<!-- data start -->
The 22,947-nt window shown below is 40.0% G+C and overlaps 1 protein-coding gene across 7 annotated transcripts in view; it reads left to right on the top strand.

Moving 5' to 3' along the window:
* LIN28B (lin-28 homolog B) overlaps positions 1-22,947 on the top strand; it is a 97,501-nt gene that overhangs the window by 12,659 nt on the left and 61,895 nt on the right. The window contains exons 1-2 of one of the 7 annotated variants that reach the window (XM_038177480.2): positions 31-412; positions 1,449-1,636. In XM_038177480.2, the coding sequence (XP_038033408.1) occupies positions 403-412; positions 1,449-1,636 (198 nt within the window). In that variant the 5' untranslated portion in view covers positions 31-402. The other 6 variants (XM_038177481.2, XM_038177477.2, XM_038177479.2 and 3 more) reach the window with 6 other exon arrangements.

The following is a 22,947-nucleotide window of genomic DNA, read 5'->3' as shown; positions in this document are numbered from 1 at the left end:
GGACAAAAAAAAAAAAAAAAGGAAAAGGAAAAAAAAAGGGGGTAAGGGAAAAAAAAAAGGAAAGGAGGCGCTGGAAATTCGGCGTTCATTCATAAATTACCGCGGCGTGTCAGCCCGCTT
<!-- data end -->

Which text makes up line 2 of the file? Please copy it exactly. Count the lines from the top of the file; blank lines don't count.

Moving 5' to 3' along the window: